Unlike many private insurers, Medicare has specific rules and regulations that need to be followed. This is because Medicare is government funded, and is therefore subject to oversight by government bodies. As such, the Medicare rule of 8 was created with the intention of reducing fraud and overbilling. However, that is not always the case. With the 8 minute rule, physical therapy providers are made to treat patients for a minimum of eight minutes to be able to bill Medicare for their services. Read on to learn about how this works in practice.

Understanding Billing Units

Because this is a government system, is it created into a neat and codified system. For one, billing units are in 15 minute increments, but you cannot bill for a treatment if it is less than 8 minutes long. Hence, the name Medicare rule of 8. However, in order to bill for a unit, it needs to be direct, skilled care that is administrated for on a one-on-one basis. So, if you have a physical therapy assistant helping a patient bill for something basic, you cannot bill for that time. Instead, a billing unit based on a time code needs to for direct therapeutic services, and cannot include your patient changing, waiting for machines, or any administrative time.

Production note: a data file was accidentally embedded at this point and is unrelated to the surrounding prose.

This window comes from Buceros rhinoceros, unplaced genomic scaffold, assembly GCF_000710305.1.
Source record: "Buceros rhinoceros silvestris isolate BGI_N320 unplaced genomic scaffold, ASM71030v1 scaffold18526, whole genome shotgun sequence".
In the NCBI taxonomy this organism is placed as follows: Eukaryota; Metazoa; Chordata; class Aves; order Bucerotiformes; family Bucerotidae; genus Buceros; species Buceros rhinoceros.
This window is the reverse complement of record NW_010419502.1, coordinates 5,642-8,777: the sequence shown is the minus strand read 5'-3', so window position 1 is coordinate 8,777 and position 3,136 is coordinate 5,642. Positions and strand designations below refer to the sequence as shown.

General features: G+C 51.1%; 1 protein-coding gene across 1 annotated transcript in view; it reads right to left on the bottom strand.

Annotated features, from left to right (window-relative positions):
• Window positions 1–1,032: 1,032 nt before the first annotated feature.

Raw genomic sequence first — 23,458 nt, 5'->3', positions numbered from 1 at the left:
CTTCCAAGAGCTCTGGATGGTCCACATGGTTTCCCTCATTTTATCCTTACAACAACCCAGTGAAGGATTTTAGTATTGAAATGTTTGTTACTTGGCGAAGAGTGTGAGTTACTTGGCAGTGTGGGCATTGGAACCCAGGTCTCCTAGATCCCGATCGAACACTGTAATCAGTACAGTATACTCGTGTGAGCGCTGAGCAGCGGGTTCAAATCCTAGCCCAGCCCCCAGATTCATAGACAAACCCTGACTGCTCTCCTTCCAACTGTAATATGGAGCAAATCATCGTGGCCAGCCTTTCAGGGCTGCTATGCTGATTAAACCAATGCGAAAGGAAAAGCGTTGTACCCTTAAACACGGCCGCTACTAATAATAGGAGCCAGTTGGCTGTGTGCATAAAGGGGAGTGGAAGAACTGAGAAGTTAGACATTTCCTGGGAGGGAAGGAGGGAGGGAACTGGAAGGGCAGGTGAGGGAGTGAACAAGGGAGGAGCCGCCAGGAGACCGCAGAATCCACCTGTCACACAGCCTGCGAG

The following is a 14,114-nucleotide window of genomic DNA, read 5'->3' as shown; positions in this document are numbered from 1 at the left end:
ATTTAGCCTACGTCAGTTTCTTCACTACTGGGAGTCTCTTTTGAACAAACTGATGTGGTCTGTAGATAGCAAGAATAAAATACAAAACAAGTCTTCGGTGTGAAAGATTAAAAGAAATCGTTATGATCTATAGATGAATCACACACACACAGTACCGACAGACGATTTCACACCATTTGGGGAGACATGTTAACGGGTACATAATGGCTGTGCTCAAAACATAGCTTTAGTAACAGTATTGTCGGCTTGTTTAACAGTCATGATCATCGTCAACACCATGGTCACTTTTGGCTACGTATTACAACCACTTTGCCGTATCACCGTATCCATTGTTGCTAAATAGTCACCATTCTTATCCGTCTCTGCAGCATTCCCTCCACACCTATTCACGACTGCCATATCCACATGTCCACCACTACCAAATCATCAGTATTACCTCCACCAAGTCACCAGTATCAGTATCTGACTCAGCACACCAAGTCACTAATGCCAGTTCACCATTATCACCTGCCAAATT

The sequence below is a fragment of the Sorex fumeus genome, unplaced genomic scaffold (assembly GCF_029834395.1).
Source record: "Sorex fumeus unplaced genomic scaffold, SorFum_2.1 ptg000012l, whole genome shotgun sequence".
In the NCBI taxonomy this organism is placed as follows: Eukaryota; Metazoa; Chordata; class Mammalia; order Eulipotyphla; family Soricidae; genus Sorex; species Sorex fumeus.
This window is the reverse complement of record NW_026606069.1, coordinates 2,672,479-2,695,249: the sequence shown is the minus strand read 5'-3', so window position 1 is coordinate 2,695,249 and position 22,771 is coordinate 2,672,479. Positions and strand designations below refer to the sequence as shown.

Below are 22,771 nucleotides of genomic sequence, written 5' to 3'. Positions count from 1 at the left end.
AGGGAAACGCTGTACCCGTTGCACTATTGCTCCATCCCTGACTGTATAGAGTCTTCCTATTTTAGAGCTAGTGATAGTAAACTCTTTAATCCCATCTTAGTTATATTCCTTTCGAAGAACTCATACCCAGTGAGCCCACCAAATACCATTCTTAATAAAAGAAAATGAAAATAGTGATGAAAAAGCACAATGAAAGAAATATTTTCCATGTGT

If you do not follow this metric, and regularly work with Medicare, you are risking a potential audit. As such, you need to make sure that all units you are billing for are focused on a particular type of therapy, and any therapy administered within an 8 minute to 22 minute period. Every 15 minute increment thereafter can be billed as a separate unit. However, do keep in mind that if you perform multiple services and they don’t fit neatly into billing units, you will need to roll the extra time into a specific physical therapy in order to be reimbursed for this service. Typically, you’ll want to roll it into the service that you’ve performed the most during that session in order to have the maximum chance of being reimbursed.

In Conclusion

Physical therapists that work regularly with Medicaid and other federal bodies need to understand the 8 minute rule so as to not run afoul of any rules and regulations. While it can seem confusing or daunting at first, hopefully this article has helped in your understanding of how to bill with a CPT time code and has cleared up any confusion that you may have had around this process.

Ultimtealy, running a physical therapy practice is a challenge, and medical billing is only one facet of that. Having a greater understanding of how you can best perform physical therapy both for patient care and reimbursement is crucial to your success as a physical therapist. If you ignore one side too heavily, you may find that you’ll be under-billing, or scaring away customers and ruining your reputation due to over-billing and nefarious practices. As such, it is best that you find a balance between the two, and understanding regulations like the Medicare rule of 8 is crucial in this.